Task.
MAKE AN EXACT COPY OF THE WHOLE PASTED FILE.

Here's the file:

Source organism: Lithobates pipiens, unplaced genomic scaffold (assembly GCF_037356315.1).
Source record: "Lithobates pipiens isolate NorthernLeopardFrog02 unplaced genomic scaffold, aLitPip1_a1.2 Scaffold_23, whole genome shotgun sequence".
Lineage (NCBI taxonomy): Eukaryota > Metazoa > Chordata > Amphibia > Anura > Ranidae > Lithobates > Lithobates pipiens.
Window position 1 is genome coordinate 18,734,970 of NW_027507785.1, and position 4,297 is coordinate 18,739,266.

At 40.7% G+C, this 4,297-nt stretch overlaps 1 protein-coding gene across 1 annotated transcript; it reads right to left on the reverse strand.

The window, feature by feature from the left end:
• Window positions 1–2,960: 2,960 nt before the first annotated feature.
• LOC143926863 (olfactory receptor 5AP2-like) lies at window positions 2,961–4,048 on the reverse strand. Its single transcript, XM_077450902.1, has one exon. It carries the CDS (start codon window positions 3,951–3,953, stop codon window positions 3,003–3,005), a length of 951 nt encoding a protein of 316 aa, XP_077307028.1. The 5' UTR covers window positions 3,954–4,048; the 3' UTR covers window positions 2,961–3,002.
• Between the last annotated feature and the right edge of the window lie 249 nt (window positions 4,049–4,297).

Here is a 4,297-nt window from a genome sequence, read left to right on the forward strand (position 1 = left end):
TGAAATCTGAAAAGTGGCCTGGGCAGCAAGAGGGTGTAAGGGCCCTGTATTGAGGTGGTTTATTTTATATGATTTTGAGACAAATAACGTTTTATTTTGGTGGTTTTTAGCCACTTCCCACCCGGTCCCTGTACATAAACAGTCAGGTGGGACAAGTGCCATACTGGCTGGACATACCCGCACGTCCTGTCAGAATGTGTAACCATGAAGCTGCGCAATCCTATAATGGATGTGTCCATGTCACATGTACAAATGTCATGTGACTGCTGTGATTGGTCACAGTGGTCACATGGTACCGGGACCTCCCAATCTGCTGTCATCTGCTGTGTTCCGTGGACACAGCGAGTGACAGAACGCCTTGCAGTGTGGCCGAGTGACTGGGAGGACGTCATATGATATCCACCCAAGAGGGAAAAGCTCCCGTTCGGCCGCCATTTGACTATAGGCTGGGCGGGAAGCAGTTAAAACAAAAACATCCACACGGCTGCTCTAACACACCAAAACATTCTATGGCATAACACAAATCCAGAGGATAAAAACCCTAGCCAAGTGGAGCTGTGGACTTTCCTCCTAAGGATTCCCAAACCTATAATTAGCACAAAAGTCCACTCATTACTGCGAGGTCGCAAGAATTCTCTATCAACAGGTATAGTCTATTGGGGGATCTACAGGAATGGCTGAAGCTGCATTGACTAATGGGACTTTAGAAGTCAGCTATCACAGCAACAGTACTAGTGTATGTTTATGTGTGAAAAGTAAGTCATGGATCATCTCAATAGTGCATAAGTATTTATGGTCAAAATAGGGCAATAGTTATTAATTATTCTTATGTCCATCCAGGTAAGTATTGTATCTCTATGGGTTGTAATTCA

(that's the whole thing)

Source organism: Lithobates pipiens, unplaced genomic scaffold (assembly GCF_037356315.1).
Source record: "Lithobates pipiens isolate NorthernLeopardFrog02 unplaced genomic scaffold, aLitPip1_a1.2 Scaffold_23, whole genome shotgun sequence".
Lineage (NCBI taxonomy): Eukaryota > Metazoa > Chordata > Amphibia > Anura > Ranidae > Lithobates > Lithobates pipiens.
Window position 1 is genome coordinate 18,734,970 of NW_027507785.1, and position 4,297 is coordinate 18,739,266.

At 40.7% G+C, this 4,297-nt stretch overlaps 1 protein-coding gene across 1 annotated transcript; it reads right to left on the reverse strand.

The window, feature by feature from the left end:
• Window positions 1–2,960: 2,960 nt before the first annotated feature.
• LOC143926863 (olfactory receptor 5AP2-like) lies at window positions 2,961–4,048 on the reverse strand. Its single transcript, XM_077450902.1, has one exon. It carries the CDS (start codon window positions 3,951–3,953, stop codon window positions 3,003–3,005), a length of 951 nt encoding a protein of 316 aa, XP_077307028.1. The 5' UTR covers window positions 3,954–4,048; the 3' UTR covers window positions 2,961–3,002.
• Between the last annotated feature and the right edge of the window lie 249 nt (window positions 4,049–4,297).

Here is a 4,297-nt window from a genome sequence, read left to right on the forward strand (position 1 = left end):
TGAAATCTGAAAAGTGGCCTGGGCAGCAAGAGGGTGTAAGGGCCCTGTATTGAGGTGGTTTATTTTATATGATTTTGAGACAAATAACGTTTTATTTTGGTGGTTTTTAGCCACTTCCCACCCGGTCCCTGTACATAAACAGTCAGGTGGGACAAGTGCCATACTGGCTGGACATACCCGCACGTCCTGTCAGAATGTGTAACCATGAAGCTGCGCAATCCTATAATGGATGTGTCCATGTCACATGTACAAATGTCATGTGACTGCTGTGATTGGTCACAGTGGTCACATGGTACCGGGACCTCCCAATCTGCTGTCATCTGCTGTGTTCCGTGGACACAGCGAGTGACAGAACGCCTTGCAGTGTGGCCGAGTGACTGGGAGGACGTCATATGATATCCACCCAAGAGGGAAAAGCTCCCGTTCGGCCGCCATTTGACTATAGGCTGGGCGGGAAGCAGTTAAAACAAAAACATCCACACGGCTGCTCTAACACACCAAAACATTCTATGGCATAACACAAATCCAGAGGATAAAAACCCTAGCCAAGTGGAGCTGTGGACTTTCCTCCTAAGGATTCCCAAACCTATAATTAGCACAAAAGTCCACTCATTACTGCGAGGTCGCAAGAATTCTCTATCAACAGGTATAGTCTATTGGGGGATCTACAGGAATGGCTGAAGCTGCATTGACTAATGGGACTTTAGAAGTCAGCTATCACAGCAACAGTACTAGTGTATGTTTATGTGTGAAAAGTAAGTCATGGATCATCTCAATAGTGCATAAGTATTTATGGTCAAAATAGGGCAATAGTTATTAATTATTCTTATGTCCATCCAGGTAAGTATTGTATCTCTATGGGTTGTAATTCA